The deadly assault on a luxury Nairobi mall Saturday has sent shock waves around the world, raising concerns about security at shopping centers amid fears of copycat violence or other terror attacks, according to industry officials and other experts.
As Kenyan forces struggled Monday to take control of the Westgate mall on the third day of the horrifying attack, U.S. shopping center firms are considering ramping up security measures at thousands of malls across the country, industry sources said.
"There's going to be a response," said Malachy Kavanagh, a spokesman for the International Council of Shopping Centers, a U.S.-based trade group of mall and shopping-center owners.
He added that the U.S. Department of Homeland Security is likely to coordinate with corporate security chiefs and law enforcement agencies following the attack in Nairobi, which left at least 62 people dead, according to the Kenyan Red Cross.
(Read more: Kenya police retake mall, all hostages believed free)
Officials may also increase the police presence at many shopping complexes by enlisting off-duty officers to stand guard and defend against incursions, Kavanagh said. He added that mall proprietors will be careful to take their cues from consumers, who may already be weary from boosted security at airports.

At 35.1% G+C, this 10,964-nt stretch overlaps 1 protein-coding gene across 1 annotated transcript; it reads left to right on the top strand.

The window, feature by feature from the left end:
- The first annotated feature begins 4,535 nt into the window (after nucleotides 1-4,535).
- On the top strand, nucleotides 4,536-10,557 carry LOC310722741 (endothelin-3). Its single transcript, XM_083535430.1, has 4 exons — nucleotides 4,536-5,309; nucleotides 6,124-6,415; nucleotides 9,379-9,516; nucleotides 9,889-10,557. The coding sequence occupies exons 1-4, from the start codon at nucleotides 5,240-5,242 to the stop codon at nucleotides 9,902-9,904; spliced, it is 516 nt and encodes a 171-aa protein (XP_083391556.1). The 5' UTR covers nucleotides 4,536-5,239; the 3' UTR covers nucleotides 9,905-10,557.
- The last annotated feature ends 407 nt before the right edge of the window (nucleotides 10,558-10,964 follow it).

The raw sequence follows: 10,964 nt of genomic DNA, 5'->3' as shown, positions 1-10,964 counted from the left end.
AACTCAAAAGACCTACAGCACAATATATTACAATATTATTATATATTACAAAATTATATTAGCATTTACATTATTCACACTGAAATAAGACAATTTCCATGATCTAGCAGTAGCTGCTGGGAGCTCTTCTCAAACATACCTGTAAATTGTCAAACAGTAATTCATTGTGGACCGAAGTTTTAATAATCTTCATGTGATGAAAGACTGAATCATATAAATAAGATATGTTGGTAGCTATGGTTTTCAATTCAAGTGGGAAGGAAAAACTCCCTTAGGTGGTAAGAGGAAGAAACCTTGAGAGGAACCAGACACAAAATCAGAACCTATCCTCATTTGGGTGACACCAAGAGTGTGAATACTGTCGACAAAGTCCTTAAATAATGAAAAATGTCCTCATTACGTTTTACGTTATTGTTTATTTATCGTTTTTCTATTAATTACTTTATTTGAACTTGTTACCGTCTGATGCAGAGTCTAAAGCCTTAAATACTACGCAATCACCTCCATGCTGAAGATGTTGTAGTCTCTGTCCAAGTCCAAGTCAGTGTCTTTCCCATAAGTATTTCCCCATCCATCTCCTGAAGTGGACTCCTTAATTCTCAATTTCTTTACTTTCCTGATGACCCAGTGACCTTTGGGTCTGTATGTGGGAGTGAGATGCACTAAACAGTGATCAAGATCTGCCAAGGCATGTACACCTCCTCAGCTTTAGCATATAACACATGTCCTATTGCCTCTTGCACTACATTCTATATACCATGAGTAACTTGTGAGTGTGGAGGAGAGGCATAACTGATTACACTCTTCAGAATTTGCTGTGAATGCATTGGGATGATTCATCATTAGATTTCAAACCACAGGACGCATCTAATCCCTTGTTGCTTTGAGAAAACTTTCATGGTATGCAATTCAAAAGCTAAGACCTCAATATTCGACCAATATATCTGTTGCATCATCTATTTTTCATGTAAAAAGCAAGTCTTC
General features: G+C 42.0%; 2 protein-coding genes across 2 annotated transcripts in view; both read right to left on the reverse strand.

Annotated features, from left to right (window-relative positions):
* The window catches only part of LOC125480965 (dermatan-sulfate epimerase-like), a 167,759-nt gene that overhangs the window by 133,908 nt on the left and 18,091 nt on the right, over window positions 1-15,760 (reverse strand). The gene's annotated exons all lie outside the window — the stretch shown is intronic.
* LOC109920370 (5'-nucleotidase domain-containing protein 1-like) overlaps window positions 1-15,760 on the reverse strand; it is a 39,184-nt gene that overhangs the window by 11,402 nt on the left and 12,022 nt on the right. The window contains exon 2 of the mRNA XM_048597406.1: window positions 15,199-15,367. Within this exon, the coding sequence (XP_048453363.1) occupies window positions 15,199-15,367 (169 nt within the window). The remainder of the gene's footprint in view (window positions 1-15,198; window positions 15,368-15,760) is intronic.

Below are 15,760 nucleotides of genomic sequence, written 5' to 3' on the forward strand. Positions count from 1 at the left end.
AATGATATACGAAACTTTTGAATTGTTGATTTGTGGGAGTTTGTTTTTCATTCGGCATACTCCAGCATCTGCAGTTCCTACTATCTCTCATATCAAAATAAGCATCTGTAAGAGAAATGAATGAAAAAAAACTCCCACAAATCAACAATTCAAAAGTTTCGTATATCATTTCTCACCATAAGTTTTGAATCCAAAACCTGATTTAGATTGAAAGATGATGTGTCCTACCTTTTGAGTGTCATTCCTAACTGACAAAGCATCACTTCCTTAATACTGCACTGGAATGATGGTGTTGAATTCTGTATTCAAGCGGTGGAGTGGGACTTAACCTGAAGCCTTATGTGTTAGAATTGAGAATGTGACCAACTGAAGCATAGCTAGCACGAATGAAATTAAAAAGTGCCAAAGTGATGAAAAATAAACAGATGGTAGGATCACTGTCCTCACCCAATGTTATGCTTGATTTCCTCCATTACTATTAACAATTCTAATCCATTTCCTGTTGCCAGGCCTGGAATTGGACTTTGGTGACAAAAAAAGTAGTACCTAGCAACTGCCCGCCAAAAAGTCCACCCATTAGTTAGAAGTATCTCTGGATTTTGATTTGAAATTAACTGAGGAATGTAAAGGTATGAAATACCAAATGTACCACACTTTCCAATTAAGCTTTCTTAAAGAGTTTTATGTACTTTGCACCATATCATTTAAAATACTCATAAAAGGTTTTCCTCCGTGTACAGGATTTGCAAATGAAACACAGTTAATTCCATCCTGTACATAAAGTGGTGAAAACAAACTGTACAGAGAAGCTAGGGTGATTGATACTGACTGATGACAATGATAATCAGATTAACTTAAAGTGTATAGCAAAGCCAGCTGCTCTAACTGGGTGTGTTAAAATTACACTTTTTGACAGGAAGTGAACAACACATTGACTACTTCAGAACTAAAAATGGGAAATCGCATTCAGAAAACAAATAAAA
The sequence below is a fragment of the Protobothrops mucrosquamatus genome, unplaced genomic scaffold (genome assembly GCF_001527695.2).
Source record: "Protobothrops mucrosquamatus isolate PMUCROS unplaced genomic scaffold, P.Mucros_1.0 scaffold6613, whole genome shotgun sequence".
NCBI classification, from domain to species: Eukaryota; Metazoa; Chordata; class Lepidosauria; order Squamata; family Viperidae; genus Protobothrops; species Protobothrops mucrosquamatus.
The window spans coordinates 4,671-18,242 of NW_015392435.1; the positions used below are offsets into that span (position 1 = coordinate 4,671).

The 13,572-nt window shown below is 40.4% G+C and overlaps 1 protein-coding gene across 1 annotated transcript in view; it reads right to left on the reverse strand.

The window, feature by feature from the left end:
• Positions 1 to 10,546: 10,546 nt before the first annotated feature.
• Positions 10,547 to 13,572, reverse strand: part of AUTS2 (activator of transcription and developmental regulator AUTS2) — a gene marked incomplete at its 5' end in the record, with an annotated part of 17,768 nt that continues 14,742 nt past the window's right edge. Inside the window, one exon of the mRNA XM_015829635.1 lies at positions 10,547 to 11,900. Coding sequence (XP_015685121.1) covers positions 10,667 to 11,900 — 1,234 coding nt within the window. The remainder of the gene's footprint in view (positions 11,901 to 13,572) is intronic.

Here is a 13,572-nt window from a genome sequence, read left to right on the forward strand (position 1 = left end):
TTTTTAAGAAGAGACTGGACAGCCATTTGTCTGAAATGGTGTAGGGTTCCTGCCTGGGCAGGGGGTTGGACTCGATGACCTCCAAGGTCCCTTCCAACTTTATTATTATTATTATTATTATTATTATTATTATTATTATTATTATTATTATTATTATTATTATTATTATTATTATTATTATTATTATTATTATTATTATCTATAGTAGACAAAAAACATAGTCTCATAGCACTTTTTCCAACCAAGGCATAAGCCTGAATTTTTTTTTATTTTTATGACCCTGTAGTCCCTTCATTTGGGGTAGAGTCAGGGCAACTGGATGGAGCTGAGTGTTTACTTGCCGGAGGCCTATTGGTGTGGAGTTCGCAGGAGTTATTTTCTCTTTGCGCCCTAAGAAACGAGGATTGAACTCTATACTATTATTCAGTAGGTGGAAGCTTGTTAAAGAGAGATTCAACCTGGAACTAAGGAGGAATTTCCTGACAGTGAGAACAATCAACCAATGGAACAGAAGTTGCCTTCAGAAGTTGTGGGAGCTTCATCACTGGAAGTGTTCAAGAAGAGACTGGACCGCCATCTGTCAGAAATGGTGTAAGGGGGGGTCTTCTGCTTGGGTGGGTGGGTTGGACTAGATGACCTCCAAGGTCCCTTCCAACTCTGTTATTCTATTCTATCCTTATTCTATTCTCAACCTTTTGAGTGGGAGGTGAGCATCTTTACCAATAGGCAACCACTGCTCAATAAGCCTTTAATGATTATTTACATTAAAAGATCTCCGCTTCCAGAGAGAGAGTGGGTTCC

For mall owners and security specialists, the carnage in Kenya is just the latest evidence of shopping centers' vulnerability to terror attacks.
"Since 9/11, the industry has taken a very different view of terror, and the potential for it," Kavanagh said, adding that the industry has spent millions on security training initiatives at the more than 1,500 enclosed malls in the U.S. since the Sept. 11, 2001, attacks on New York City's World Trade Center and the Pentagon in Washington, D.C.
"The big fear" for many mall proprietors is the possibility of a "copycat attack" in the wake of the siege of the Westgate Shopping Mall by militants from Al Shabaab, a Somali terrorist organization linked to al Qaeda. The group has said the assault was retribution for a 2011 push by Kenya into Somalia.
In an interview with NBC News on Monday, New York City Police Commissioner Ray Kelly said a mall is what security experts call a "soft target" because "you have no external checks to security."
"You need to have access to a mall and as a result, security—or some security you see in public buildings or public sector buildings—is not possible," Kelly said.